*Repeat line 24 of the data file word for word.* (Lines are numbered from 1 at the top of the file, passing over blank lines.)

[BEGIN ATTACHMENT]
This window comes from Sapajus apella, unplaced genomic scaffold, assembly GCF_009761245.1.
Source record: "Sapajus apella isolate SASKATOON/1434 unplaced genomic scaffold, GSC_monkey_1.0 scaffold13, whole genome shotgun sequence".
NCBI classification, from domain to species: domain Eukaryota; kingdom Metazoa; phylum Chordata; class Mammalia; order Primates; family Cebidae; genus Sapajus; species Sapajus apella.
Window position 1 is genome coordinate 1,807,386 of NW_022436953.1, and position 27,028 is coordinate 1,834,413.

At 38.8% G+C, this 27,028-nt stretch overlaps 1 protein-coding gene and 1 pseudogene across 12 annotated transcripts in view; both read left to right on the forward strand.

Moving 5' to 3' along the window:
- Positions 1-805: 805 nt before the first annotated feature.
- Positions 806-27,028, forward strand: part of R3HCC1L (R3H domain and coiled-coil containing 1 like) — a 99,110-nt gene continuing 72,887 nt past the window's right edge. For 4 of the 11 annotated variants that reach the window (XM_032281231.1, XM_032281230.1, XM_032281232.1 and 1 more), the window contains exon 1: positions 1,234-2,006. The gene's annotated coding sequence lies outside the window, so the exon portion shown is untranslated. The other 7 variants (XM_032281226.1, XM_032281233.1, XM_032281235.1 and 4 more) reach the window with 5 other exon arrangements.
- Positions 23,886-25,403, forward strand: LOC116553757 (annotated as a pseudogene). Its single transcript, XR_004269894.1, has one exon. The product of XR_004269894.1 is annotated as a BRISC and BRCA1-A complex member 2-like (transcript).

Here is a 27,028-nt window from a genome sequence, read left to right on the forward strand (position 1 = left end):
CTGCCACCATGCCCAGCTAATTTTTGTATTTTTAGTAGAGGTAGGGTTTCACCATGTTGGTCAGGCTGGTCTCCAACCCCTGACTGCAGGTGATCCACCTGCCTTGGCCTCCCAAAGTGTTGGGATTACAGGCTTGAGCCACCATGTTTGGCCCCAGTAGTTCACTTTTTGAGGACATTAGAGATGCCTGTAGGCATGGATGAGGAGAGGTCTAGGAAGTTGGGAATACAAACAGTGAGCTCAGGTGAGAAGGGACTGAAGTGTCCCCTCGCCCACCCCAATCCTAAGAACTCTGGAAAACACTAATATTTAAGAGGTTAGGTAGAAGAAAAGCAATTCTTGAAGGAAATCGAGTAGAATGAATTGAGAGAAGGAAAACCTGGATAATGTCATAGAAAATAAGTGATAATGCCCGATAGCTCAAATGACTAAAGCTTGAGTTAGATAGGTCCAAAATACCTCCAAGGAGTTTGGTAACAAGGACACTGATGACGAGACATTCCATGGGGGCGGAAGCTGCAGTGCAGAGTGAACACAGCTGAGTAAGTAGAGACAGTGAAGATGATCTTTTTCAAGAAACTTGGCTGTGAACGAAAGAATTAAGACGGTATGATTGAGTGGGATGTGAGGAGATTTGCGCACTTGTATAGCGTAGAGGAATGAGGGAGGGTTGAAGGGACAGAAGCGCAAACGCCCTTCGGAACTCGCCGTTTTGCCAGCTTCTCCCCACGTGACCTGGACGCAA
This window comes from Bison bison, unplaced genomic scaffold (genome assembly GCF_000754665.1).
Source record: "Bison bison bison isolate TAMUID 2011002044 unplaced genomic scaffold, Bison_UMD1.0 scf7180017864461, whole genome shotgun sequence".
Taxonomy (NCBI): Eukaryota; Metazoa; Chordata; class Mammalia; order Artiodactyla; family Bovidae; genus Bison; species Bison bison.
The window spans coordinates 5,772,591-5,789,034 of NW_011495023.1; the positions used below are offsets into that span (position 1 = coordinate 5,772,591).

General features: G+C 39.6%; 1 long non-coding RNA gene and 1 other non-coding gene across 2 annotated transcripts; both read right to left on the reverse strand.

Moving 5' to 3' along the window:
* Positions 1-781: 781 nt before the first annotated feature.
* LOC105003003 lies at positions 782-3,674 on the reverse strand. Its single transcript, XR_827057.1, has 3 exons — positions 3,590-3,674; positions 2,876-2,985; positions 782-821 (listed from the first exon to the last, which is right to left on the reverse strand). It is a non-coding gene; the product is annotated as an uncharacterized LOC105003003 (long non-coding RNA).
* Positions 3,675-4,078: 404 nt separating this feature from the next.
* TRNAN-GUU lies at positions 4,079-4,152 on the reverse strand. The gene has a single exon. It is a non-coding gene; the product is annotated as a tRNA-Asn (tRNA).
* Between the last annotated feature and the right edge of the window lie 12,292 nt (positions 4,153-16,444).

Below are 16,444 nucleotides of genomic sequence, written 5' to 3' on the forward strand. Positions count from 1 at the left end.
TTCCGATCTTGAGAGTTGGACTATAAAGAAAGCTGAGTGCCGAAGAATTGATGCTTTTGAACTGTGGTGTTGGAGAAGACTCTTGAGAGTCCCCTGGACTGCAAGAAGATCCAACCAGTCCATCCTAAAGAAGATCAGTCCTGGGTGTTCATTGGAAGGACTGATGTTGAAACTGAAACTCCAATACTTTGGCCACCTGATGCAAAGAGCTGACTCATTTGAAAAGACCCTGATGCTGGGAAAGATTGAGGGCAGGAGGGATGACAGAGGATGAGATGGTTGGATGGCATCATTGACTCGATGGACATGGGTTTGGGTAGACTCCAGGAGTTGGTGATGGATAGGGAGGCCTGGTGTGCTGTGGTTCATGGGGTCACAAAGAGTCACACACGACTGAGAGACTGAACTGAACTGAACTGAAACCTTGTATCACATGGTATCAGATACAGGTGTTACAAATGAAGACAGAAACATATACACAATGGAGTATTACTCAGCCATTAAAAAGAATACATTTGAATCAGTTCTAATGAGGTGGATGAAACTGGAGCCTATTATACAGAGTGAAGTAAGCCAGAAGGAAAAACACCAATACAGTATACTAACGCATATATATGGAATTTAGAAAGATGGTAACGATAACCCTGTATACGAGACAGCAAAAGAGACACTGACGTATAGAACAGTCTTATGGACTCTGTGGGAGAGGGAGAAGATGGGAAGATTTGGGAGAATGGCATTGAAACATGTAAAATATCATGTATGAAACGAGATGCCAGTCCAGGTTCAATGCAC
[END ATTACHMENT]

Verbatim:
TTCCGATCTTGAGAGTTGGACTATAAAGAAAGCTGAGTGCCGAAGAATTGATGCTTTTGAACTGTGGTGTTGGAGAAGACTCTTGAGAGTCCCCTGGACTGCAAGAAGATCCAACCAGTCCATCCTAAAGAAGATCAGTCCTGGGTGTTCATTGGAAGGACTGATGTTGAAACTGAAACTCCAATACTTTGGCCACCTGATGCAAAGAGCTGACTCATTTGAAAAGACCCTGATGCTGGGAAAGATTGAGGGCAGGAGGGATGACAGAGGATGAGATGGTTGGATGGCATCATTGACTCGATGGACATGGGTTTGGGTAGACTCCAGGAGTTGGTGATGGATAGGGAGGCCTGGTGTGCTGTGGTTCATGGGGTCACAAAGAGTCACACACGACTGAGAGACTGAACTGAACTGAACTGAAACCTTGTATCACATGGTATCAGATACAGGTGTTACAAATGAAGACAGAAACATATACACAATGGAGTATTACTCAGCCATTAAAAAGAATACATTTGAATCAGTTCTAATGAGGTGGATGAAACTGGAGCCTATTATACAGAGTGAAGTAAGCCAGAAGGAAAAACACCAATACAGTATACTAACGCATATATATGGAATTTAGAAAGATGGTAACGATAACCCTGTATACGAGACAGCAAAAGAGACACTGACGTATAGAACAGTCTTATGGACTCTGTGGGAGAGGGAGAAGATGGGAAGATTTGGGAGAATGGCATTGAAACATGTAAAATATCATGTATGAAACGAGATGCCAGTCCAGGTTCAATGCAC